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Readers panel: Is scrapping the pay cap an empty gesture if future pay rises are linked to productivity? 

When health secretary Jeremy Hunt announced that the 1% pay cap for NHS staff had been scrapped, he said future pay rises could be linked to productivity improvements. Nursing Standard readers have their say. 

When health secretary Jeremy Hunt announced that the 1% pay cap for NHS staff had been scrapped, he said future pay rises could be linked to productivity improvements. Nursing Standard readers have their say 


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Jane Scullion (@JaneScullion) is a respiratory nurse consultant in Leicester

The news that the 1% pay cap is being scrapped should be met with jubilation after years of nurses’ pay lagging behind inflation, the cost of living and other pay rises, including that of MPs. But the devil is in the detail. Health secretary Jeremy Hunt has not said how big the rise will be, or if extra money will be allocated to the NHS to fund it. As for linking it to productivity improvements, is this just artful deception on the part of the government? 


Beverley Ramdeen (@BeverleyRamdeen) is a senior nursing lecturer at the University of Hertfordshire 

On the surface, scrapping the 1% pay cap appears to be a positive move. Yet Mr Hunt’s comments that future pay rises could be linked to productivity throw up more questions than answers. How will productivity be measured given the range of healthcare settings and roles? Who will be responsible for this? And what impact will this proposal have on staffing and patient care?  One cannot help but feel that this is just another empty gesture.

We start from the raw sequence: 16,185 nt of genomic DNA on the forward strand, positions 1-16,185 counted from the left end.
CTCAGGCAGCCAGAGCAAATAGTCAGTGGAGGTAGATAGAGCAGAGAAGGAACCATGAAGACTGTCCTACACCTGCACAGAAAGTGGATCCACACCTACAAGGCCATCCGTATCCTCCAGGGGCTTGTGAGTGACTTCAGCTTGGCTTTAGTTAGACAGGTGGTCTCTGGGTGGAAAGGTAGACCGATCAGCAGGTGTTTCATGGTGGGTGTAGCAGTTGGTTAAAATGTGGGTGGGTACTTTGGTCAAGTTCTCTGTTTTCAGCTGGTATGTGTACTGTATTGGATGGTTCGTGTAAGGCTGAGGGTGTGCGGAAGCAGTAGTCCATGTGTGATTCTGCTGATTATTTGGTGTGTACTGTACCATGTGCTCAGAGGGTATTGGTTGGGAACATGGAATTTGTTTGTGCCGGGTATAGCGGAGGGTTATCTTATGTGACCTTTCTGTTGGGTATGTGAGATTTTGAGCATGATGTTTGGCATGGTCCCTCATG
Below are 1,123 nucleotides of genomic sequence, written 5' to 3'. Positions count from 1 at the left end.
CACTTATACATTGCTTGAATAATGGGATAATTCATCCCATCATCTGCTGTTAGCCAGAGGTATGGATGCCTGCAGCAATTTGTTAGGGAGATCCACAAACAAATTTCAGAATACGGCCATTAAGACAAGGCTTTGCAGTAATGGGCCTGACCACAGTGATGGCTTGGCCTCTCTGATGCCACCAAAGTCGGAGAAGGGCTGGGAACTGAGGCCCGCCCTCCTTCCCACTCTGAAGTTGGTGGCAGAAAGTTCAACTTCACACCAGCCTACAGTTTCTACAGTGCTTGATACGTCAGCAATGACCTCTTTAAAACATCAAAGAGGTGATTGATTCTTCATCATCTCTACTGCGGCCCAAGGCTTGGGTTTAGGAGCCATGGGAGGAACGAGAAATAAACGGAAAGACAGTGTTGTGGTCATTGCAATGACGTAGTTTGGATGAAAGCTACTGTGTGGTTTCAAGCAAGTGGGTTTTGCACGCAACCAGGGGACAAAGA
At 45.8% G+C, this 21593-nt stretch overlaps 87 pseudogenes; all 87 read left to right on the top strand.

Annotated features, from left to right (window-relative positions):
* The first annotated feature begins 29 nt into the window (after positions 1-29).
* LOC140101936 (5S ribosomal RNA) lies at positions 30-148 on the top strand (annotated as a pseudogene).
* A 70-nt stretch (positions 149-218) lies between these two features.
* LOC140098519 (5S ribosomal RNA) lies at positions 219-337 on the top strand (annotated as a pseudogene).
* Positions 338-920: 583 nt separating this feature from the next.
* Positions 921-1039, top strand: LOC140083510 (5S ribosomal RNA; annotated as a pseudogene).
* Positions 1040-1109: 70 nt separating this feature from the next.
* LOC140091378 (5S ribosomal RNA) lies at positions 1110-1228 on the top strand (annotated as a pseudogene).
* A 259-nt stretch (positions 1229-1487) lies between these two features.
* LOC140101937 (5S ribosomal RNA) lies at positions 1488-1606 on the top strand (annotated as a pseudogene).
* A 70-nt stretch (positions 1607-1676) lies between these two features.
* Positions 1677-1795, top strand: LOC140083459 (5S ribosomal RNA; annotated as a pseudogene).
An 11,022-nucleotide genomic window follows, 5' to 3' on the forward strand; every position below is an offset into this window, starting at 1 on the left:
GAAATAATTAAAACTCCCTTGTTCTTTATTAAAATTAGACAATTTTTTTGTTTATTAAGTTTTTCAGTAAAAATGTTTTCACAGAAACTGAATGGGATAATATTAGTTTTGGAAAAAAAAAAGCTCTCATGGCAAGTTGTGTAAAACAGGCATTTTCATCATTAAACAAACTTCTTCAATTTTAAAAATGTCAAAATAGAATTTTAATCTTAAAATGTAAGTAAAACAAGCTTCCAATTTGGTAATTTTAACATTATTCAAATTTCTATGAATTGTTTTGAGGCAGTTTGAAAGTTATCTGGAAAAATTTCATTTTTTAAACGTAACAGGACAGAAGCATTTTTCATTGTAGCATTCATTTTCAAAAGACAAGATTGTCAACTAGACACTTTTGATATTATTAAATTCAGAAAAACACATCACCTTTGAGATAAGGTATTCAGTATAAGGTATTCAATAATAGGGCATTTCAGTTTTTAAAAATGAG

Daniel Athey (@danjathey) is a charge nurse on an acute medical unit in Sheffield 

Scrapping the pay cap is undoubtedly a good thing, but linking pay to productivity improvements sounds ominous, suggesting pay rates based on targets and quotas. When the move was announced by Mr Hunt, he failed to take the next step and say there will be a pay rise, or even pay rates to match inflation. While this is the news we have been waiting for, I fear it is simply a hollow gesture. 


Drew Payne (@drew_london) is a community staff nurse in north London 

Nurses’ pay has been cut in real terms and we need a substantial rise. But without any funding, how can we believe Mr Hunt’s scrapping of the cap is anything but spin? Trying to link our pay to productivity is insulting as we already work extremely hard. Or is this just another way to cap our pay? What next – the NHS can’t afford a pay rise above 1%? I fear the pay cap is going to be replaced with emotional blackmail and spin.

 

Readers panel members give their views in a personal capacity only 

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